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when are they told where they are going to be housed? it has been a terrifying experience for people. this is why, when i've heard stories, i heard stories yesterday from the emergency services about the issues around the fire, that is why i came straight back to downing street and i ordered a public inquiry. and we'll make sure that takes place as soon as possible to get to the bottom of this. this is notjust about finding what happened. this is notjust finding out who is responsible for what happened. it's about ensuring that support is there, here and now. why wasn't it there in place? any other tragedy, flooding, you would have had the army there, you would have had organisers. i was there on the ground, i saw the chaos myself. there was no one in charge. there was no one willing to accept responsibility. we are making sure that support is put in place the people. —— for people. that means that money should be made available and we have... one of the things i have just heard from people is about making sure that that money actually
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gets through to people. and that's a very real issue. because we have to, as government, make the money available. i want to make sure that people actually get that money in their hands so they can go and buy the things that they need. but they are being rehoused outside the borough, in places they don't know, don't live, don't have friends, don't have family. we are committed to making sure the people are rehoused as far as possible within the borough or in neighbouring boroughs. some people may actually want to go to another part of london where perhaps they have a greater support network, where they have friends and relatives. we are making sure that within three weeks people will be rehoused so they have a home to go to. do you accept, though, that you misread the public mood and the level of anger? you didn't visit the residents and they really resented that. this was a terrible tragedy that took place. people have lost their lives and others have lost everything. all their possessions, their home and everything. what we are doing is putting
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in place the support that will help them. but it is a terrible tragedy. i have heard horrifying stories from the fire brigade, from the police, and from the victims themselves who were in that fire, but also from other local residents, some of whom, of course, have not been able to go back to their homes either. what i'm now actually focused on is making sure that we get that support on the ground. as i say, government is making money available and we are making sure that we're going to get to the bottom of what's happened and we will make sure that people are rehoused. but we need to make sure that that actually happens. this was preventable, wasn't it? in 2013 a coroner had safety recommendations which included putting sprinklers in all these buildings and it was never done. there were two types of material that could have been used in the cladding, one was flammable and one was fireproof. the fireproof one cost £2 more.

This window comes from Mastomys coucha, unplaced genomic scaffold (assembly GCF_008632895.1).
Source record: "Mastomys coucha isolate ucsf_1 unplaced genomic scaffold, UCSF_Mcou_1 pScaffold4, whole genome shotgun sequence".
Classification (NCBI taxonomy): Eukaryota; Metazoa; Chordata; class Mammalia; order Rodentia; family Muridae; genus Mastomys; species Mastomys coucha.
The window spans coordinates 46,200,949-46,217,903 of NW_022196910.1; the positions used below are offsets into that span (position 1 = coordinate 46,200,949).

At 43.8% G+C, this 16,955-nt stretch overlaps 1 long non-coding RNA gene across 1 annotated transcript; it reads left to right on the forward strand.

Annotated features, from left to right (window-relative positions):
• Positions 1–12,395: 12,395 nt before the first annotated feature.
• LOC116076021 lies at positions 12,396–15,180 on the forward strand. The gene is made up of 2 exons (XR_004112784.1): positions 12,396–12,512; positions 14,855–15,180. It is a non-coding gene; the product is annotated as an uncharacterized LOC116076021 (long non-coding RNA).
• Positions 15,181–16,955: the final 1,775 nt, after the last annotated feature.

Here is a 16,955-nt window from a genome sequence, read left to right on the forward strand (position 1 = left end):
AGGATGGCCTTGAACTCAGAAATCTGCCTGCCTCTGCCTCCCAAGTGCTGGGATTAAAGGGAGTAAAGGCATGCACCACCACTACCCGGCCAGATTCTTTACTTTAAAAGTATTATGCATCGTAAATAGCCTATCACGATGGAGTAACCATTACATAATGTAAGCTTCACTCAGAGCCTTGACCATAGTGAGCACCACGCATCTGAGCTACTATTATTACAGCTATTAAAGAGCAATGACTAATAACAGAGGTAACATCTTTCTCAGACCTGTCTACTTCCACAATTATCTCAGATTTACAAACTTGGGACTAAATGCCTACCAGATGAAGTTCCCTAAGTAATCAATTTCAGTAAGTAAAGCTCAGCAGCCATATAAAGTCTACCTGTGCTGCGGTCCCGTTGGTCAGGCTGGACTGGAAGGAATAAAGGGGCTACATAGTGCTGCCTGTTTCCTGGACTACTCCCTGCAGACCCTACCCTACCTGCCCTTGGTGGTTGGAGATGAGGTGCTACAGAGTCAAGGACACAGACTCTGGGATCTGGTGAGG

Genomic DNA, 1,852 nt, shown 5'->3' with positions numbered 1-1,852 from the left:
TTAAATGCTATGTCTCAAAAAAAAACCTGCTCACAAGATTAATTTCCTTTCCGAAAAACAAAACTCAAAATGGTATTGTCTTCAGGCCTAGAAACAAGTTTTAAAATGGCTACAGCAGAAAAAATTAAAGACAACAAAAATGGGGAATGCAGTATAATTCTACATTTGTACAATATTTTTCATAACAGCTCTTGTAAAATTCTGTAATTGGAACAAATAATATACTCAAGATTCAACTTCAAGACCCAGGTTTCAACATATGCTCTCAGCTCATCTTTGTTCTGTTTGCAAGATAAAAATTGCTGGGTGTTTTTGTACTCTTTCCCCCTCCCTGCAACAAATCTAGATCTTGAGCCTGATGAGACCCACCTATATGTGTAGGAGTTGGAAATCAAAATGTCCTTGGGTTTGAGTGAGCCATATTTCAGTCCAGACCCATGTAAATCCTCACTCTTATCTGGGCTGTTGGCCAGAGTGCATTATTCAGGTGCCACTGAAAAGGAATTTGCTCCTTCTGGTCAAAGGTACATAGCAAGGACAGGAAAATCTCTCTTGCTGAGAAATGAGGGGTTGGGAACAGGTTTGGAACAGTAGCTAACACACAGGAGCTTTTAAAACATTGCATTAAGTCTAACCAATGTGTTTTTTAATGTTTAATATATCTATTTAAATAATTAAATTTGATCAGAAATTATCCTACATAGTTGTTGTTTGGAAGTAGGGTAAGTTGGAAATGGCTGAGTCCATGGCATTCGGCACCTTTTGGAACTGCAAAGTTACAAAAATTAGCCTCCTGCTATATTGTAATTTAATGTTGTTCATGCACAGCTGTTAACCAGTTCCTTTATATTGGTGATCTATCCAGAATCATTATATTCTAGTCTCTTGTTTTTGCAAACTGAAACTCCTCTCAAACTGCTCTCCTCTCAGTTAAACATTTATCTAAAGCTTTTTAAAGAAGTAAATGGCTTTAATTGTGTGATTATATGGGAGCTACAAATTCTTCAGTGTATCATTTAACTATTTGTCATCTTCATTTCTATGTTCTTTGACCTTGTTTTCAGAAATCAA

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was that not £2 worth spending? we have yet to find out what because of the fire was. —— what the cause of the fire was. the fire service are doing that. you could have stopped it spreading by spending £2 more. the fire service are looking at what because of the fire was and it's important that we get to the bottom of this, that we find out exactly what happened. —— the fire service are looking at what the cause of the fire was. you were recommended this in 2013. you were in government and the coroner said you can stop this with a sprinkler system in every block. and the government has taken action on the recommendations of the coroner's report. but what we need to do in relation to this incident, to this horrifying fire, is to make sure that we get to the bottom of why is fire took place, what happened, why did it spread so unexpectedly and so ferociously. but we know gavin barwell sat on a report from last october, that he should have looked at. he knew about these recommendations then. the government acted on recommendations from the coroner's report. but what we need to do is make sure that information to this fire we do find out what caused the fire.
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—— in relation to this fire. now that will be done. the fire service will make a report. the fire service will look at what it was that immediately happened, but beyond that, the public inquiry will get to the wider issues of responsibility in relation to this. around the country there are 4000 other high—rise blocks. there are many, many residents tonight wondering what kind of precautions you're taking. when will you be able to tell them that they are safe when they go to sleep? the government is doing everything in its power to make sure that people are safe. we've identified those buildings and over the weekend, now and over the weekend, people are going in and inspecting those buildings. we will do everything in our power to make sure that people are safe. does the culture have to change? does it have to be a culture where you start putting health and safety first instead of cutting corners? what we need to do is to make sure that immediately people have the support that they need in order to deal with what is a horrific and terrible circumstance that people are in.